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RECYCLED FIBRES
Upgrading recycled fibres by appropriate treatments during stock preparation

Virgin and recycled fibres, used for the production of paper-based boards, are damaged during their lifetime by various treatments. By applying enzymatic treatment or optimising chemical, physico-chemical and mechanical treatments during the recycling process, this project proposes to restore fibre properties to enable the manufacture of paper and board with a higher mechanical strength. The phenomena of fibre degradation and restoration will be studied using new methods and tools, to contribute to a better understanding of these mechanisms, and to give recommendations to the paper industry on how to prevent or limit fibre degradation. The result will be an improvement in fibre quality after multiple recycling, and the outcome will be an increase in the recycling rate of packaging materials.

Objectives
The objectives of this project are:
1) to study the phenomena that cause fibre weakening during paper recycling
2) To develop solutions to restore the mechanical properties of the recycled fibres and understand the mechanism of the restoration.
This project deals with recycling brown grade fibre for the production of corrugated paper. Fundamental data on the mechanical properties and morphological, ultrastructural and topochemical parameters of the various types of fibres will be gathered. However, before developing new fibre treatments, it is necessary to quantify in which phases of the process the mechanical strength of the fibres is affected.

Progress to Date
Fractionation allows the separation of pulp into various fractions, to which are applied specific treatments: refining for long fraction and enzymatic treatment on short fraction.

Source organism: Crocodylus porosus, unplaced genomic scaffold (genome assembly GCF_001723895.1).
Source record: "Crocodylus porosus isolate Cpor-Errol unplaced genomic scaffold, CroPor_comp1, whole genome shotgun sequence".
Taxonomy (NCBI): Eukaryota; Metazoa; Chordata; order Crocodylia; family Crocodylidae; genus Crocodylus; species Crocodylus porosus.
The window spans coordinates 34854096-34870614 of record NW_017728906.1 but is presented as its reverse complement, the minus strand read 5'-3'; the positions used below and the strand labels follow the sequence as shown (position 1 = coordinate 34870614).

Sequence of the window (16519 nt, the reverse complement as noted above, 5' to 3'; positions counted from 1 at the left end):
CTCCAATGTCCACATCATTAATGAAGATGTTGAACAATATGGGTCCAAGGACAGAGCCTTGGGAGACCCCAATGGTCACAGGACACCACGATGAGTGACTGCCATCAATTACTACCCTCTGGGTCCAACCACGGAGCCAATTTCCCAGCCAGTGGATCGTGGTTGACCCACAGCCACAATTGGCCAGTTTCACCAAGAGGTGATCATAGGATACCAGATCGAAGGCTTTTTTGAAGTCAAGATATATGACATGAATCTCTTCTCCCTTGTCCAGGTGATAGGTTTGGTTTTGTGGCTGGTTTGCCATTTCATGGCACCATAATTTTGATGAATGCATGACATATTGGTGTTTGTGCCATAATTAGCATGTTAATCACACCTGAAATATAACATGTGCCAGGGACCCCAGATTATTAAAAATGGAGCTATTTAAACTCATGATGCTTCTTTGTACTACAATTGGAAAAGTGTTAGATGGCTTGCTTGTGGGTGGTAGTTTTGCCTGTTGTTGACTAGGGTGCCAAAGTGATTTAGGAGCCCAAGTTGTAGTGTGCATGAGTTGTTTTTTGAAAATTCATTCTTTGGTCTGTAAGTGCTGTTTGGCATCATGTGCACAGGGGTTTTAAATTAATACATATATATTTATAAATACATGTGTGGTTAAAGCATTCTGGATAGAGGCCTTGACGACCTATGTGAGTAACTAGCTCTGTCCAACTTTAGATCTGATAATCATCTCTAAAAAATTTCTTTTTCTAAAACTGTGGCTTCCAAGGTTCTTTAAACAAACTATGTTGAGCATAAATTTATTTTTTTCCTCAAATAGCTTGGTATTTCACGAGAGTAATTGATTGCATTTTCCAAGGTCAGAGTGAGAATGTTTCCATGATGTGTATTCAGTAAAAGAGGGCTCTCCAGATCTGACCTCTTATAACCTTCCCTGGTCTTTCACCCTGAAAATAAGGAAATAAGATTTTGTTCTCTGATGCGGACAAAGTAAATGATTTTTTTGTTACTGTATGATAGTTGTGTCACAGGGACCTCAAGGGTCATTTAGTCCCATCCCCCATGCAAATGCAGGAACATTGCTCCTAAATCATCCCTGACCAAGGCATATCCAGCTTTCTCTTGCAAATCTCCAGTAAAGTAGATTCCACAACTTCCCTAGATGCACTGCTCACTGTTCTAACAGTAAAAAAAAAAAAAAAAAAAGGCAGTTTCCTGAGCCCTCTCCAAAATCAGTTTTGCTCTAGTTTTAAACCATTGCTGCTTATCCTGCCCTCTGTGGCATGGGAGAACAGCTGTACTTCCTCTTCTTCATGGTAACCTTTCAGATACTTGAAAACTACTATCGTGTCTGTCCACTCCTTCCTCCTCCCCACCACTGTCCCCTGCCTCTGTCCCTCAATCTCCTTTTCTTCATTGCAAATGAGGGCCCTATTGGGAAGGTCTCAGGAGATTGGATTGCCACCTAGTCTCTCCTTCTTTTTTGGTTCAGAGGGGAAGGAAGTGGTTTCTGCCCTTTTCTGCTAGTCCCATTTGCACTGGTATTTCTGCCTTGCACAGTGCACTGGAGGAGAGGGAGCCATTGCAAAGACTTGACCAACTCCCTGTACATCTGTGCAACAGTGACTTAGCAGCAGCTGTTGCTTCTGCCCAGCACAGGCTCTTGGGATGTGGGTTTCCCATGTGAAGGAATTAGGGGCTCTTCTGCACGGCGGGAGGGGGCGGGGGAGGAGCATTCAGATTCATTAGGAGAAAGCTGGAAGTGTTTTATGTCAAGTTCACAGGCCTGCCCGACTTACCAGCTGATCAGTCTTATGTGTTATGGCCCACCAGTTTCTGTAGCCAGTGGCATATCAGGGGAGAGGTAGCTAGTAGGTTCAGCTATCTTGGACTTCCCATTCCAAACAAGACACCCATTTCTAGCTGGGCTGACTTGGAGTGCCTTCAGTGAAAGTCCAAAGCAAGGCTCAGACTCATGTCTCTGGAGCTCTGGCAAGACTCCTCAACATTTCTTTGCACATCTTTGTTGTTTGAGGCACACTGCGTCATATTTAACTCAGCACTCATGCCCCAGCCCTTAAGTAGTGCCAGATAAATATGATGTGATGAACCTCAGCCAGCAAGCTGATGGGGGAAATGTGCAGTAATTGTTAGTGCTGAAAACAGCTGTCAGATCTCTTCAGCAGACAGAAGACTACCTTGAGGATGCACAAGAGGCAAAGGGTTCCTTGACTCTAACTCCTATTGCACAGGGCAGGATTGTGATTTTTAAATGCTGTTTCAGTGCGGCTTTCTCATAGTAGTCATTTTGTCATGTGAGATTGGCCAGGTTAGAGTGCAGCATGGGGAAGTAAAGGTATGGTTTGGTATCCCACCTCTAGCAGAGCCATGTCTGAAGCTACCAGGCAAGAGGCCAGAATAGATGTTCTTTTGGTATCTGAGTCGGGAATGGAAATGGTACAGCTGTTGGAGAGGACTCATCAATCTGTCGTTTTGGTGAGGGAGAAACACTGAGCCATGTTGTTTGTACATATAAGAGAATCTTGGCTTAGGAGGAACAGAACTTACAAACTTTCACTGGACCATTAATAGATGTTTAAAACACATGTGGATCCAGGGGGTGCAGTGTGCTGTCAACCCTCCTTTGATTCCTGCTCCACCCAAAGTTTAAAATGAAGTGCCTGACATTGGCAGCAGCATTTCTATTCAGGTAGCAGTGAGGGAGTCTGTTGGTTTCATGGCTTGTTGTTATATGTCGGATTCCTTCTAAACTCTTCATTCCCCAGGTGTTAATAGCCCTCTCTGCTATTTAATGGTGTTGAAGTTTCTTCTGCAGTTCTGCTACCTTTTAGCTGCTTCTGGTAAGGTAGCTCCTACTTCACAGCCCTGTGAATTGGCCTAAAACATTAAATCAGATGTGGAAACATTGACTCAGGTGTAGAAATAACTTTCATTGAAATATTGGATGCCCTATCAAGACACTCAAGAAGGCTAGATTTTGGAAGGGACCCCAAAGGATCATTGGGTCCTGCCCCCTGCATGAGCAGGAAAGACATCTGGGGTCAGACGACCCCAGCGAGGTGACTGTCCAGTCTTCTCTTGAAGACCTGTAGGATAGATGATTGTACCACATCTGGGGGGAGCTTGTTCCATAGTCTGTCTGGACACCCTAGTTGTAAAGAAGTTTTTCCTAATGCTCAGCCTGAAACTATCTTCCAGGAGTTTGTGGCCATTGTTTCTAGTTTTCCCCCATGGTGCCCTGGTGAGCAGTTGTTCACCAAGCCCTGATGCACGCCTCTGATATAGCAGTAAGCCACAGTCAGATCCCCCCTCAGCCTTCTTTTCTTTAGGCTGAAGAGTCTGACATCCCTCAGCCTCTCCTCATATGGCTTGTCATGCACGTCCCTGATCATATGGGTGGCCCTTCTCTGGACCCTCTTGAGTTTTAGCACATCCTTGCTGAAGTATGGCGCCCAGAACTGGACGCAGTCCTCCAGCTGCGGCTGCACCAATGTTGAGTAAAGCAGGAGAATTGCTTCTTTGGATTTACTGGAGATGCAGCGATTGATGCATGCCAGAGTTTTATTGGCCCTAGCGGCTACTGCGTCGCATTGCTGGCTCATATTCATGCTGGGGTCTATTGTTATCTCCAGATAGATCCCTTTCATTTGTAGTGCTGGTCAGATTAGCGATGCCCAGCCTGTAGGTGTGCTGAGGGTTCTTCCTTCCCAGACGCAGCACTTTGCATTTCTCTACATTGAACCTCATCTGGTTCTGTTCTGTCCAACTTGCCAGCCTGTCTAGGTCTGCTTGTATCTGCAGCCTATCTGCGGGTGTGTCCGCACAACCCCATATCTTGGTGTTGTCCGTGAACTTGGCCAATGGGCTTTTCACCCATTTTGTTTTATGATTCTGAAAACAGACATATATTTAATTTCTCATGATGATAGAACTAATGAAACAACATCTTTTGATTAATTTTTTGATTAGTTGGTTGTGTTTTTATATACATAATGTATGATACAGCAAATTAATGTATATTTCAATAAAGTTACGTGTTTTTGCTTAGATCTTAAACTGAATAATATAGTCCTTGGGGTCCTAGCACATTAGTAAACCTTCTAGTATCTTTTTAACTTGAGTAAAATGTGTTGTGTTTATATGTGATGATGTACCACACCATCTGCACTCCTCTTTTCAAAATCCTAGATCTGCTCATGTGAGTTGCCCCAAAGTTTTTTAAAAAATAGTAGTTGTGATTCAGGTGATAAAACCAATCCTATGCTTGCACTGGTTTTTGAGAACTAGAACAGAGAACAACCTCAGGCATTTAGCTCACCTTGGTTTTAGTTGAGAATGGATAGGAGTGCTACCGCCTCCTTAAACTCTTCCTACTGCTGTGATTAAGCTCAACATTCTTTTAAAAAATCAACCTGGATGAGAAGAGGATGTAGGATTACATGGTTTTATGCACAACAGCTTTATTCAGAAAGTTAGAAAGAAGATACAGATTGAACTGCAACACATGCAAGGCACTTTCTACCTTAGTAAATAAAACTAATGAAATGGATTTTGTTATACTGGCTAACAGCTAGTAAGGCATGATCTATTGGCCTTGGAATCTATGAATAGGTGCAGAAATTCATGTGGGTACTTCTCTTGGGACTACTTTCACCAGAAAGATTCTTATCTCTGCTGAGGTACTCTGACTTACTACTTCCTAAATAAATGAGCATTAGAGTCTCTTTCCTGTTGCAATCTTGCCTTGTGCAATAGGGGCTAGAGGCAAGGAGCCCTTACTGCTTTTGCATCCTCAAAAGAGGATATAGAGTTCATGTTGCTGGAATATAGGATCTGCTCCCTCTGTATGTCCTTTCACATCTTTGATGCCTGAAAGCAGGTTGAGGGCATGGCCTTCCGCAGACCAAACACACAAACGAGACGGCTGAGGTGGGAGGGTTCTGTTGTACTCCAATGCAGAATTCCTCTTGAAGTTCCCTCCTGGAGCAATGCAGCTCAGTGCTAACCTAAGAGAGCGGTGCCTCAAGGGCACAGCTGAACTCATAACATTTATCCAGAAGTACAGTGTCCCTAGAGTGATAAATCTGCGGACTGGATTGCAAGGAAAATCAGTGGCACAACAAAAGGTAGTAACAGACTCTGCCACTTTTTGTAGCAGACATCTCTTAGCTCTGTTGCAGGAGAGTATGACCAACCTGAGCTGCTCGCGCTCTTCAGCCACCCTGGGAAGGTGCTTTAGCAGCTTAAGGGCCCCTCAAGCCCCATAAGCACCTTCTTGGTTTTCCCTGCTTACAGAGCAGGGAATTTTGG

This encouraging technique has been performed on an industrial scale after validation on a pilot plant scale.

Results
The results of the pilot plant scale trials and characterisation have shown that:
1. Double fractionations are efficient for producing various types of pulps that are easily treated separately: short fraction by enzyme, medium fraction and long fraction by MC-refining.
2. Short fraction: decrilling (removal of fines), performed by washing (fine/fibre separation), followed by fine enzymatic treatment before remixing, is an encouraging method for increasing short fraction drainability. The restoration of pulp properties was limited but significant. The yield can be maintained by reintroducing the fines fraction.
3. Medium and long fractions: MC-refining is particularly efficient for developing the mechanical properties of these fractions with limited detrimental effects (there was a low decrease in drainability, but the fibre length remained constant).

Classified in NON-FOOD PRODUCTS

Scientist responsible for the project

Dr ALAIN Cochaux
Domaine Universitaire Box 251
38044 Grenoble CEDEX 9
France - FR

Phone: +33 4 76 15 40 65
Fax: +33 4 76 15 40 16
E-mail: Alain.Cochaux@ctp.inpg.fr

References

Project ID QLRT-1999-01071
Organisation Centre Technique de l'Industrie des papiers, carton et celluloses
Area 5.3.2
Start date 01 January 1999
Duration (months) 36
Total cost 2 266 845 €
Total EC contribution   1 133 422 €
Status Complete
Web address of the project   http://www.CTP.inpg.fr

The partners

  • Voith Sulzer Paper Technologystoffafbereitung GM, Germany - DE
    pfalzer_m@vrr.de
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